Recent concern over the safety of chemicals found in antibacterial soap has prompted the U.S. Food and Drug Administration (FDA) to launch an investigation, with the agency claiming they want proof that the chemicals found in the soaps are not harmful to consumers.
The FDA announced a new rule in December, requiring soap manufacturers to prove the chemicals used in their antimicrobial products are safe and effective for consumers. The recent FDA rule has been applauded by health experts, as there has been long-term skepticism over the safety of chemicals found in antimicrobial products.
For years, public health experts have claimed that triclosan and triclocarban, chemicals commonly found in antibacterial liquid and bar soaps, could have an effect on hormones in children and cause drug-resistant infections to develop. Originally used by surgeons to wash and sanitize their hands before surgery, the two chemicals were slowly added over the years to common household products, including hand soap, toothpaste, mouthwash, laundry detergent, fabrics, and baby pacifiers.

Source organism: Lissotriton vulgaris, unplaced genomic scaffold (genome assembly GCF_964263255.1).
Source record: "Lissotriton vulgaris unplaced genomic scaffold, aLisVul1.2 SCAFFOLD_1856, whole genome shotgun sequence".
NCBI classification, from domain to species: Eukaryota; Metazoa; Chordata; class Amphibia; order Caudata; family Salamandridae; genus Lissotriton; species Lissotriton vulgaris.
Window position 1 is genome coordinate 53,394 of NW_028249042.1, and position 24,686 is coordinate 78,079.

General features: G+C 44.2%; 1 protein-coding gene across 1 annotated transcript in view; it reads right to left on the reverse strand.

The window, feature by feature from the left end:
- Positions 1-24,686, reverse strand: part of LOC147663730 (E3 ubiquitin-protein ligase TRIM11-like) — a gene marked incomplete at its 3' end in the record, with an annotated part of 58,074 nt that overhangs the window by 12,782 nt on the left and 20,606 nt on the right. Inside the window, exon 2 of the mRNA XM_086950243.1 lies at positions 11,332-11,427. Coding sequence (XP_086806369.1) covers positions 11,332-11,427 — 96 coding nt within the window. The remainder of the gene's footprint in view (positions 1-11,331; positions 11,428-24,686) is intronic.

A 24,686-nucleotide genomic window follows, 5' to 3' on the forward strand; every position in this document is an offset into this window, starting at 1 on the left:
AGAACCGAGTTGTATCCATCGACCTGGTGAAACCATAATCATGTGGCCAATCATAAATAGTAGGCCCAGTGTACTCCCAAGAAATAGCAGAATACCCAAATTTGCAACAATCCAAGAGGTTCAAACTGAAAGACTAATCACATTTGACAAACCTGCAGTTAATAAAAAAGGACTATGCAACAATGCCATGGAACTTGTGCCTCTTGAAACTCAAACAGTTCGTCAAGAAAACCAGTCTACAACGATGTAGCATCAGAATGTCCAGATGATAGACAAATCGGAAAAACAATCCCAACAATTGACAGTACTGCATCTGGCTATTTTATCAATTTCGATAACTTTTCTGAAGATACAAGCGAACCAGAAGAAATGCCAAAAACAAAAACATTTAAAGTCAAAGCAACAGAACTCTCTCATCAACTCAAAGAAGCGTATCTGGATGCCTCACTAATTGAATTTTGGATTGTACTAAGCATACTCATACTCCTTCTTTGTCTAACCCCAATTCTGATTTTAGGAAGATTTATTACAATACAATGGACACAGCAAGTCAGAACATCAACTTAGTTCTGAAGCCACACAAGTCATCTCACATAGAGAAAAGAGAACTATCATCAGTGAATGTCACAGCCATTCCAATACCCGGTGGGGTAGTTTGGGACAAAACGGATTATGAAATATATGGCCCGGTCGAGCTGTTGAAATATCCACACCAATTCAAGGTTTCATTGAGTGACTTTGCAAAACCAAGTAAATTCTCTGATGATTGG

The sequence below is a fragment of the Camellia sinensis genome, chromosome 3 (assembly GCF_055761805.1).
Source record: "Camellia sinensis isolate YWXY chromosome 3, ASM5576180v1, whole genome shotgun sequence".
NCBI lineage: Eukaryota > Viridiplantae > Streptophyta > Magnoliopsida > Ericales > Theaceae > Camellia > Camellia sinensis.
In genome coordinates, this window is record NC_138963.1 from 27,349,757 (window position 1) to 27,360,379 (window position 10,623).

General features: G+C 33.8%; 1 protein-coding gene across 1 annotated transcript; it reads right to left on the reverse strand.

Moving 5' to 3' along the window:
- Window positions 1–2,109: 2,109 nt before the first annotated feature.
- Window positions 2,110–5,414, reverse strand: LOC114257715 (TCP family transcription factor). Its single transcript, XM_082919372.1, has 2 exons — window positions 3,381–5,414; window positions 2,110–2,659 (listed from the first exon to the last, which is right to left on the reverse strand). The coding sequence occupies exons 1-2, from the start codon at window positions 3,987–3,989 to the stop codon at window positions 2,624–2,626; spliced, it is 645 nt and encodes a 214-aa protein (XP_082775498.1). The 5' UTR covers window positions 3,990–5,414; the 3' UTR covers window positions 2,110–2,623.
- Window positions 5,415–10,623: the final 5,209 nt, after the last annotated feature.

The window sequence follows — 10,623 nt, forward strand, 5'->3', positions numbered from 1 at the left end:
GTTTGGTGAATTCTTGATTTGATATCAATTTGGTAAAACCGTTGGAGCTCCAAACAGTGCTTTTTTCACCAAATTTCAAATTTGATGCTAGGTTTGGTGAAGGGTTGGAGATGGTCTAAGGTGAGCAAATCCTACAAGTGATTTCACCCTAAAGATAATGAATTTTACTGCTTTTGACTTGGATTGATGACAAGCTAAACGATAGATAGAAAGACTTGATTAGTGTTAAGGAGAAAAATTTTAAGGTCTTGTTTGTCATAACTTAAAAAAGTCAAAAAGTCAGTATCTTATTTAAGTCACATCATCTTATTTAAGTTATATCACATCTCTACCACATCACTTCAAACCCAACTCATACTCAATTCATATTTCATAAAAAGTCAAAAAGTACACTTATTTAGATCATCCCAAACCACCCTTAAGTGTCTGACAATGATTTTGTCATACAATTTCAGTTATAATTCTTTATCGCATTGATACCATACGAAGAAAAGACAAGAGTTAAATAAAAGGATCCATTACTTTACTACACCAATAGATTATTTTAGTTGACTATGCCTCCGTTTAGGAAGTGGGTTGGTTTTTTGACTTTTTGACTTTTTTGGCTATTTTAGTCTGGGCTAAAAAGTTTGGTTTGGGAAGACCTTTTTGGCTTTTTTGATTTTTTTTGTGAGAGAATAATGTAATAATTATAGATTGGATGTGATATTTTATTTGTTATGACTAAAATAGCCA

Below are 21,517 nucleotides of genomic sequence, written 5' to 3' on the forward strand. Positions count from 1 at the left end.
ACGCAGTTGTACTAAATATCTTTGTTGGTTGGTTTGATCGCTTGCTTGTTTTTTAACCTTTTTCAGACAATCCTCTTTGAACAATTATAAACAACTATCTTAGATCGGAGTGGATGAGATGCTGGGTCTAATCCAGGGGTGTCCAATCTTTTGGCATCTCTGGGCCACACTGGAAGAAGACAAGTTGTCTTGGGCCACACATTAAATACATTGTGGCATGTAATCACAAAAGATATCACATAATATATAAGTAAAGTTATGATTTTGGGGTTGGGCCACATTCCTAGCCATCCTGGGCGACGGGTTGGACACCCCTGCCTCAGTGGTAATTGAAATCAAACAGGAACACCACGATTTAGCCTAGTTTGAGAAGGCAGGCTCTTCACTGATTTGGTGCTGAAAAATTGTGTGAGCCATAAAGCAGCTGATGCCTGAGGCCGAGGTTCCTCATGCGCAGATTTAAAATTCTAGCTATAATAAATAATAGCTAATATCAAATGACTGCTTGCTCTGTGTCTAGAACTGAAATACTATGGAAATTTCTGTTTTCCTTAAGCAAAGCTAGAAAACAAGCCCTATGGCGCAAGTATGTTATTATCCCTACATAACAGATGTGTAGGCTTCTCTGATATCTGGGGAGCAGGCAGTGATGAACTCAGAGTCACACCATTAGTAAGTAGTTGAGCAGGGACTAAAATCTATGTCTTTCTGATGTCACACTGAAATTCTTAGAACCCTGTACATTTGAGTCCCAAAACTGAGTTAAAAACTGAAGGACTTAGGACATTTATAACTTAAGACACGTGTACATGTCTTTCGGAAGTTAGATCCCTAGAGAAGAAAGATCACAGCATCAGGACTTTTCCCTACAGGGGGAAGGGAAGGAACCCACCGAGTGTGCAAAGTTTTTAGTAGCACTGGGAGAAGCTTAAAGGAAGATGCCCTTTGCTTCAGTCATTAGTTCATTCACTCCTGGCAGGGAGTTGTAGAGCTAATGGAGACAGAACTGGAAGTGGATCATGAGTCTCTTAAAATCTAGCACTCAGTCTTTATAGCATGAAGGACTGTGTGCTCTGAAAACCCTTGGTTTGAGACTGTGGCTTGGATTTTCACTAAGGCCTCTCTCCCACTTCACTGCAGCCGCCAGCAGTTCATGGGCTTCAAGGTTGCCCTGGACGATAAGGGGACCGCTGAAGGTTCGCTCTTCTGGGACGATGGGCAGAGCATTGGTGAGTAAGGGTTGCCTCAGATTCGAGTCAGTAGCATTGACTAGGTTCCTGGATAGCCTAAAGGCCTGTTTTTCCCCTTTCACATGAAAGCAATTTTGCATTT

Additionally,earlier studies have indicated that both antimicrobial chemicals can disrupt the metabolism and reproductive systems in animals, and experts worry the effects could be the same for humans. However, soap manufacturers argue that the chemicals have already been proven as safe.
“Studies will sometimes uncover negative side effects of products that have been on the market and used by consumers for years,” commented Daniel Nigh, a product liability and Lipitor lawsuit lawyer with the Levin, Papantonio law firm. “For instance, the popular cholesterol drug Lipitor was prescribed and hailed as a safe product for years. While previous studies raised some concern about Lipitor causing Type-2 diabetes, it wasn’t until recently that new studies showed a substantial link that taking Lipitor may cause women to develop Type-2 diabetes.”
While soap manufacturers do not have to pull antimicrobial soap products from the shelves just yet, the companies whose products fall under the FDA rule must comply within a year and prove that substances used in the antimicrobial soaps are safe and effective. The rule will affect over 2,000 antibacterial soap products, including Henkel AG’s Dial. The rule does not apply to hand sanitizers, which will have its safety evaluated separately by the FDA.